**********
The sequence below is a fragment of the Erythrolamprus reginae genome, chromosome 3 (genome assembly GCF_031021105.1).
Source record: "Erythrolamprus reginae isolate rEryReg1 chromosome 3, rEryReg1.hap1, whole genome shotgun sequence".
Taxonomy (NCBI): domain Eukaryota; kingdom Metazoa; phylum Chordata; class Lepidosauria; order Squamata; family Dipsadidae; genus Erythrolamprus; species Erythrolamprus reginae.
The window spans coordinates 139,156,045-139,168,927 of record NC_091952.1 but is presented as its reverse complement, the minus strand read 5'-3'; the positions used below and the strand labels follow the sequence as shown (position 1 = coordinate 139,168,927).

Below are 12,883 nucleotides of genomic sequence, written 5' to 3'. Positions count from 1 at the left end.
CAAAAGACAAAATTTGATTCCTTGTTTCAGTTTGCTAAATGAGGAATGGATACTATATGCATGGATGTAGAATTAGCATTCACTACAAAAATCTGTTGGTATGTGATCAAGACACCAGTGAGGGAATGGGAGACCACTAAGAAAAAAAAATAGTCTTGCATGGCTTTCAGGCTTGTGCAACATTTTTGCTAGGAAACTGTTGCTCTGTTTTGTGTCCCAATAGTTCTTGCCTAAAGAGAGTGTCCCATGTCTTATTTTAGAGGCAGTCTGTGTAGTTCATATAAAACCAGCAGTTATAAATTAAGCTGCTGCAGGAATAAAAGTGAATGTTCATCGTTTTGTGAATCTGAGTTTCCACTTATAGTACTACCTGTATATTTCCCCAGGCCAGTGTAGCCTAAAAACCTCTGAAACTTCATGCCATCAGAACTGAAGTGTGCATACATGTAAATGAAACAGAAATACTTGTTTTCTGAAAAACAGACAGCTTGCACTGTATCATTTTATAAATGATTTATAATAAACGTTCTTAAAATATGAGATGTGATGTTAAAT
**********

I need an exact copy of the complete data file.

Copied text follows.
The sequence below is a fragment of the Erythrolamprus reginae genome, chromosome 3 (genome assembly GCF_031021105.1).
Source record: "Erythrolamprus reginae isolate rEryReg1 chromosome 3, rEryReg1.hap1, whole genome shotgun sequence".
Taxonomy (NCBI): domain Eukaryota; kingdom Metazoa; phylum Chordata; class Lepidosauria; order Squamata; family Dipsadidae; genus Erythrolamprus; species Erythrolamprus reginae.
The window spans coordinates 139,156,045-139,168,927 of record NC_091952.1 but is presented as its reverse complement, the minus strand read 5'-3'; the positions used below and the strand labels follow the sequence as shown (position 1 = coordinate 139,168,927).

Below are 12,883 nucleotides of genomic sequence, written 5' to 3'. Positions count from 1 at the left end.
CAAAAGACAAAATTTGATTCCTTGTTTCAGTTTGCTAAATGAGGAATGGATACTATATGCATGGATGTAGAATTAGCATTCACTACAAAAATCTGTTGGTATGTGATCAAGACACCAGTGAGGGAATGGGAGACCACTAAGAAAAAAAAATAGTCTTGCATGGCTTTCAGGCTTGTGCAACATTTTTGCTAGGAAACTGTTGCTCTGTTTTGTGTCCCAATAGTTCTTGCCTAAAGAGAGTGTCCCATGTCTTATTTTAGAGGCAGTCTGTGTAGTTCATATAAAACCAGCAGTTATAAATTAAGCTGCTGCAGGAATAAAAGTGAATGTTCATCGTTTTGTGAATCTGAGTTTCCACTTATAGTACTACCTGTATATTTCCCCAGGCCAGTGTAGCCTAAAAACCTCTGAAACTTCATGCCATCAGAACTGAAGTGTGCATACATGTAAATGAAACAGAAATACTTGTTTTCTGAAAAACAGACAGCTTGCACTGTATCATTTTATAAATGATTTATAATAAACGTTCTTAAAATATGAGATGTGATGTTAAAT